Mohs surgery is often called the ‘gold standard’ for excision of some skin cancers
What is Mohs Surgery?
Mohs surgery (also called Mohs Micrographic Surgery) is named after Dr Mohs, who founded and described the technique of Mohs surgery in the 1930s.
Mohs surgery, unlike ‘conventional surgery’, performs the laboratory tests on the same day as removal of skin cancers such as basal cell carcinoma. This results in a higher cure rate, and is often seen as the ‘gold standard’ treatment of choice for a number of skin cancers, especially basal cell carcinomas
How is Mohs Surgery performed?
Mohs surgery is usually performed under local anaesthetic (an injection is used to numb the skin around the cancer), but if needed can be under general anaesthetic (with you asleep). The skin cancer is then removed, but unlike conventional surgery for basal cell carcinoma where a wide margin of skin is taken, only a minimal margin of ‘normal looking’ skin is initially taken in Mohs surgery.
The wound is then dressed with a sterile dressing and you return to the ward area. The Mohs surgeon takes the skin specimen into the nearby Mohs lab and processes it to produce slides that can then be checked under a microscope. Mohs maps have also been drawn of where the skin cancer came from.
When the slides are checked, the Mohs surgeon is looking for any evidence of skin cancer that hasn’t been fully removed (skin cancers can have extensions, like roots, that can extend far away from the main cancer, but are not visible by naked eye from the outside of the skin – the only way to see these ‘roots’ is with the microscope). If any is found, then the location can be drawn on the map. The Mohs surgeon can then tell whereabouts on the wound the skin cancer might be.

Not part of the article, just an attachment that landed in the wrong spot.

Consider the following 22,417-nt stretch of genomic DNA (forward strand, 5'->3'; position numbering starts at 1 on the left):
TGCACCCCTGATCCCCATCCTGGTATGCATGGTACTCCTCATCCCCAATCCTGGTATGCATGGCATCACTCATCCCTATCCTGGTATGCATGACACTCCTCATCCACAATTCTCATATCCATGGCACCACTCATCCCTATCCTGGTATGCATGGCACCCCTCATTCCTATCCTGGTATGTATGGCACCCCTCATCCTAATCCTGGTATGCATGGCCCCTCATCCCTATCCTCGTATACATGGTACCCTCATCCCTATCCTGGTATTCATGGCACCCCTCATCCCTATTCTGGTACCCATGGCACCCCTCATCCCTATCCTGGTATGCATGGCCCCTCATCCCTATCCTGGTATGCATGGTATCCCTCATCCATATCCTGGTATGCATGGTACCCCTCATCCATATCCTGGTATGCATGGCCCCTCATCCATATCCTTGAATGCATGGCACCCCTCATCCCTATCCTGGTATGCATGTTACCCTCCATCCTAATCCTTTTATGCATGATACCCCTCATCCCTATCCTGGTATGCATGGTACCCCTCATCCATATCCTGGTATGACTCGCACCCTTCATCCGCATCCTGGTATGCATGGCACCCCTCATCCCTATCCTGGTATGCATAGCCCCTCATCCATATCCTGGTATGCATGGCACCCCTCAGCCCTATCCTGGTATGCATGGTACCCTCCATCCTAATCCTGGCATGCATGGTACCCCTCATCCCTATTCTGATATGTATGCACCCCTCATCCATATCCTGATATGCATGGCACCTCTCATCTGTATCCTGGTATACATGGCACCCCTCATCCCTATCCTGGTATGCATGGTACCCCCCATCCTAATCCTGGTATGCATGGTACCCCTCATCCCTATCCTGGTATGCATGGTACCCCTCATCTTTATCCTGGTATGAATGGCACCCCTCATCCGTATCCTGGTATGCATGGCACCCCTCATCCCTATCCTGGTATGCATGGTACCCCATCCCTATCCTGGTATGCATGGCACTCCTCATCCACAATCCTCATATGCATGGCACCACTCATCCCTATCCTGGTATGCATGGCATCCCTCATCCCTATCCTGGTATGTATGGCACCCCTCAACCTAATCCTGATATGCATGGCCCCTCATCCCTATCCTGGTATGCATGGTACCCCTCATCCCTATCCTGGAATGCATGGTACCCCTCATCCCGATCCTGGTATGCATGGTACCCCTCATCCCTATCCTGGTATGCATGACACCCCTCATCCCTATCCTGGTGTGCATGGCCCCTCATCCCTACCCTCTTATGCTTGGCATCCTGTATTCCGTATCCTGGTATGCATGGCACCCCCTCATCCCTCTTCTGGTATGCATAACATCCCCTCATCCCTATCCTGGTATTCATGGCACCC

The skin is then numbed again, and a further thin layer is removed, but only from where the remaining skin cancer ‘roots’ are. The wound is dressed, slides processed and checked, and the process is repeated until the skin cancer has been cleared.
The wound can then be repaired which, depending on the location, size and shape of the wound, may need various reconstructive techniques. These include simple closure (stitching of the wound), moving in skin from nearby (local flap), skin grafting, or even more complex techniques. Occasionally, the wound may be left to heal on its’ own, if it is the right size, shape and location for this.
Often, as the reconstruction is such an important part of the surgery, it is common for a Mohs surgeon to send you to a specialist in Reconstructive surgery, with the reconstruction taking place 1-2 days after the Mohs surgery. Sometimes a Mohs surgeon will be able to reconstruct the wound themselves though, and so can usually perform the reconstruction for you on the same day as your Mohs surgery.
What are the advantages of Mohs surgery?
When the slides are checked in Mohs surgery, the entire skin edge and deep margin are checked, unlike in ‘conventional surgery’ where only a small proportion of the edges are seen. This way, every part of the skin cancer can be chased out, which for basal cell carcinoma gives a 5-year cure rate of 99% with Mohs surgery (as opposed to 90-95% for conventional surgery).
Also, in the case of basal cell carcinoma, conventional surgery usually takes away at least a 3-4mm margin of ‘normal looking’ skin with the tumour in case any ‘roots’ are present. In Mohs surgery though, only the tissue with basal cell carcinoma is removed. This means that, often, more healthy skin is kept and the wound may be smaller than with conventional surgery. This can result in smaller scars, or even change the reconstruction needed.
Due to these advantages, Mohs surgery has become known as the ‘gold standard’ for treatment of a number of different skin cancers, especially basal cell carcinoma
This information is for general information only. If you have any concerns about your health or are considering any treatments, you should seek advice from a healthcare specialist